OBJECTIVE: The primary purpose of this study was to determine if, when confronted with a series of cervical videofluoroscopic (VF) studies, board certified radiologists who are trained in the interpretation of VF spinal examinations would be in agreement with one another with regard to the findings of normal, hypomobile or hypermobile intersegmental motion. As a secondary objective, we polled participating physicians regarding demographic issues such as time in practice, self-assessment of proficiency, the type of training received in VF interpretation and the number of VF studies read per year, in order to determine if any of these factors had any predictive value in terms of interexaminer agreement.
DESIGN: Seven patients who had been exposed to cervical acceleration/deceleration (CAD) trauma from motor vehicle accidents were randomly selected from the practice of two of the authors (ACC and JSK). Three volunteers, who were asymptomatic and had no history of neck pain or injury to the neck, were also recruited. In all cases, informed consent was obtained in accordance with the Helsinki guidelines. Ten board qualified chiropractic radiologists were recruited to participate in this study. Blinded to the history and identity of the patients and volunteers, the participants were asked to view the 10 VF studies and, in each case, to report either "normal," "hypomobile" or "unable to determine" for all segments from OCC/C1 through C7/T1. The resulting data was analyzed for concordance using the kappa statistic. Kappa was calculated for all segments (OCC-T1) for agreement in "normal" vs. "abnormal" motion. The two possible choices for abnormal (i.e., hypermobility and hypomobility) were pooled together. We also compared the results of participants' responses to demographic questions with the results of their interpretations of the VF studies.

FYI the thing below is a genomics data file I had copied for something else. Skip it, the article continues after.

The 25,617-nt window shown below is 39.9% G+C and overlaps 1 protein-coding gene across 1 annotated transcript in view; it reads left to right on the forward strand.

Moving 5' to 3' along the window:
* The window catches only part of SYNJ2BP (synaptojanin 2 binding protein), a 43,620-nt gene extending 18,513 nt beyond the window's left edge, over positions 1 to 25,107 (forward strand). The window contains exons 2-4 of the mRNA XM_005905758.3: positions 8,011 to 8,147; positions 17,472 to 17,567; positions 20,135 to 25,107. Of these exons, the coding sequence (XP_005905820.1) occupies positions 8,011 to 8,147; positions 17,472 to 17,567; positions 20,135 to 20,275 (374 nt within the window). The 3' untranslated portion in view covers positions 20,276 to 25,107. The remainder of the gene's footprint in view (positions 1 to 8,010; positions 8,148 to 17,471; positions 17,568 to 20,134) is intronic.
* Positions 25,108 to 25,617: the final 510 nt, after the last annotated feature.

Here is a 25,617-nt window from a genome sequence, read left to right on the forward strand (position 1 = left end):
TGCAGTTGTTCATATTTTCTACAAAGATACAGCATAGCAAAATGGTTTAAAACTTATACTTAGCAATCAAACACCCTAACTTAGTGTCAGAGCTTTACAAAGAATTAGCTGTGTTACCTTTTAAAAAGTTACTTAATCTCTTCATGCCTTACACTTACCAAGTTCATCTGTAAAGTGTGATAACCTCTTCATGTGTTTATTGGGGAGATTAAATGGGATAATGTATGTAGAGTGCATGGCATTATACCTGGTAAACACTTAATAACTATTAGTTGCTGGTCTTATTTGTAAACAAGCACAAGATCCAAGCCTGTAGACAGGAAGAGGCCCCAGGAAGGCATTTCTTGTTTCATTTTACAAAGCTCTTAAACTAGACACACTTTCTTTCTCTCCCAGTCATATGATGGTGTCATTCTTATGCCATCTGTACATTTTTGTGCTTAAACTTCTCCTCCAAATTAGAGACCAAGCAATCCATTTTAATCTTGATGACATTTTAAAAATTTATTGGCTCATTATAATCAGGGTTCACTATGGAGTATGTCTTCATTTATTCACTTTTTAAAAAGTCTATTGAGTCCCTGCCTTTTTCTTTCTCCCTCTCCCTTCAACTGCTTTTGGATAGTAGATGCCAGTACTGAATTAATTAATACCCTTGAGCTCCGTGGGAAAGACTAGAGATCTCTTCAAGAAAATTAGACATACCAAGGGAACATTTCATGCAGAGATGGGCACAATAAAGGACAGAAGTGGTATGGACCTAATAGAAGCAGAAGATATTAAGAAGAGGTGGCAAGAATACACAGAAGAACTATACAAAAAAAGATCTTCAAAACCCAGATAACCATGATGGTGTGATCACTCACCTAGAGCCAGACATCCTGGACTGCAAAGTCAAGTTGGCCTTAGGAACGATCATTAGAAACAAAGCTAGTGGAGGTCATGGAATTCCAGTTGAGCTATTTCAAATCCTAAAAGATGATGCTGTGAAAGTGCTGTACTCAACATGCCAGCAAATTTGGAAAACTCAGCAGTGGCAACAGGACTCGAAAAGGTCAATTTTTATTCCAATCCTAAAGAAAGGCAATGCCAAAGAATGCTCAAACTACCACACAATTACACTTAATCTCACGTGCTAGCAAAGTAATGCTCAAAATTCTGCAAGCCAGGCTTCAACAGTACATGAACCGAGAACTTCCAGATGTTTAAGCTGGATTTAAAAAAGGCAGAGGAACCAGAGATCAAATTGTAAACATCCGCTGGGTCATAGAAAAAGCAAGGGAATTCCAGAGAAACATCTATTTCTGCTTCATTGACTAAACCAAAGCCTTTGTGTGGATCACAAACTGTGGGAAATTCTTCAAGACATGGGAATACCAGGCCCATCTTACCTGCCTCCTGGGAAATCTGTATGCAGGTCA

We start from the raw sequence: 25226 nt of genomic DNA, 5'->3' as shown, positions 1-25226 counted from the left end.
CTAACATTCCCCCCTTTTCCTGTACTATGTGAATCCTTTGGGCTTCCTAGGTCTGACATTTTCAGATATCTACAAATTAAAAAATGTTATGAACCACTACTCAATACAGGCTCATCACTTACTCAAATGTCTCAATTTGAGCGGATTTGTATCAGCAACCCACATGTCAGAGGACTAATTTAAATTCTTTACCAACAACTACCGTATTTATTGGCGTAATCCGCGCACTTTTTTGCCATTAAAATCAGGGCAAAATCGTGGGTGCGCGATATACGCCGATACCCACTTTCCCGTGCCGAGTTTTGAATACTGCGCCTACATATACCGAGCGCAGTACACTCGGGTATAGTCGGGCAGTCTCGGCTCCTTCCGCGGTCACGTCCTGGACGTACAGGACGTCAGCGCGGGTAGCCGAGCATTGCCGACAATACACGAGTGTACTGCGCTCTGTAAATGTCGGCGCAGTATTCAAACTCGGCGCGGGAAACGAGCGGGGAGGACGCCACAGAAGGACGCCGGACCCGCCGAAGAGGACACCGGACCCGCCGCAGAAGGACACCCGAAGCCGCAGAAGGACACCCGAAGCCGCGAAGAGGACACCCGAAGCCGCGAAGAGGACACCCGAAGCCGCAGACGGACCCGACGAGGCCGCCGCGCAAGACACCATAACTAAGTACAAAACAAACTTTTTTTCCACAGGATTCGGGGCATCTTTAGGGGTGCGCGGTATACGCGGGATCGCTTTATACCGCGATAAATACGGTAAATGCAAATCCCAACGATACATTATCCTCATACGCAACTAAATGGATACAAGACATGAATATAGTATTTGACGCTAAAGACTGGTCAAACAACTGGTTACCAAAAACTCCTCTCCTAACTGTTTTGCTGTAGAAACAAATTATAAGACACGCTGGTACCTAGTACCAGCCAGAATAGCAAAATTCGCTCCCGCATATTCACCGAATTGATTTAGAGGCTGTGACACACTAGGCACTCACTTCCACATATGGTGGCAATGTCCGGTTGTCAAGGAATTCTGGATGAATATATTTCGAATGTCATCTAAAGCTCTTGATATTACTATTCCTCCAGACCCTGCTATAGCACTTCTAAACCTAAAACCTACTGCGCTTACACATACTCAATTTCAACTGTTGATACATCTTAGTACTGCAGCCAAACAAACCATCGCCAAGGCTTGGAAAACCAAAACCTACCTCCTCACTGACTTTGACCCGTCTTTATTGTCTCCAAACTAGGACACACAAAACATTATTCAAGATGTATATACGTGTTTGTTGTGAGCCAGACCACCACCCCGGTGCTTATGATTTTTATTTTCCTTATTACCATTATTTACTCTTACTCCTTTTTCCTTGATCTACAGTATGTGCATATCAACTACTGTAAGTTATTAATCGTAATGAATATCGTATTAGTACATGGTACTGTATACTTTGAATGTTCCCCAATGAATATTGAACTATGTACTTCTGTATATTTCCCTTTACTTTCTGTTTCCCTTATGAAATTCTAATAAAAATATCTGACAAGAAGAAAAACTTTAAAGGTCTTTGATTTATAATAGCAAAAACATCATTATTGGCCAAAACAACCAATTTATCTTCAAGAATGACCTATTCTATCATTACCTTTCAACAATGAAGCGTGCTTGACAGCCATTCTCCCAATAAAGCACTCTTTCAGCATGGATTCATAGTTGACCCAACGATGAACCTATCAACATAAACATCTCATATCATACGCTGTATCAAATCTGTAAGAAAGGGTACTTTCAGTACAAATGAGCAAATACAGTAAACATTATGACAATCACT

SETTING: An urban group practice. Four of the patients were those of an orthopedist (ACC) and three were those of a general practitioner (JSK). PATIENT/OTHER PARTICIPANTS: Seven patients were randomly selected from a larger group of patients satisfying our selection criteria. Patients were chosen who had been exposed to CAD trauma and had been provided with at least 6 months of conservative chiropractic care, yet remained symptomatic as a result of their injuries. All had evidence of intersegmental instability in the cervical spine as defined by other investigators and none had any history of injury or pain in the cervical spine prior to their motor vehicle accident. Four males and three females with a mean age of 16 yr comprised the patient group. Two asymptomatic atraumatic volunteers were males and one was female. They were age matched to the patient group with a mean age of 38 yr.
INTERVENTION: This study did not entail any form of intervention.
MAIN OUTCOME MEASURES: Our primary outcome measure was that of concordance or agreement between our group of 10 participant radiologists in regard to their interpretations of the 10 VF studies provided to them, i.e., that of interinterpreter reliability. Higher values of kappa suggested that agreement between the radiologists was not likely due to chance alone. Our secondary outcome measure was a correlation between the results of our demographic questionnaires, completed by participating radiologists, and the overall interinterpreter reliability concordance. The hypothesis tested was that radiologists who have institutional training in VF, more years of experience, and those who read more VF studies annually and self-rank their proficiency as "high" are more likely to agree with others and/or are more likely to correctly analyze intersegmental motion than those whose training was less formal, and who have less experience, read fewer VF studies and self-rank their proficiency in reading VF as only "adequate" or lower. (ABSTRACT TRUNCATED)
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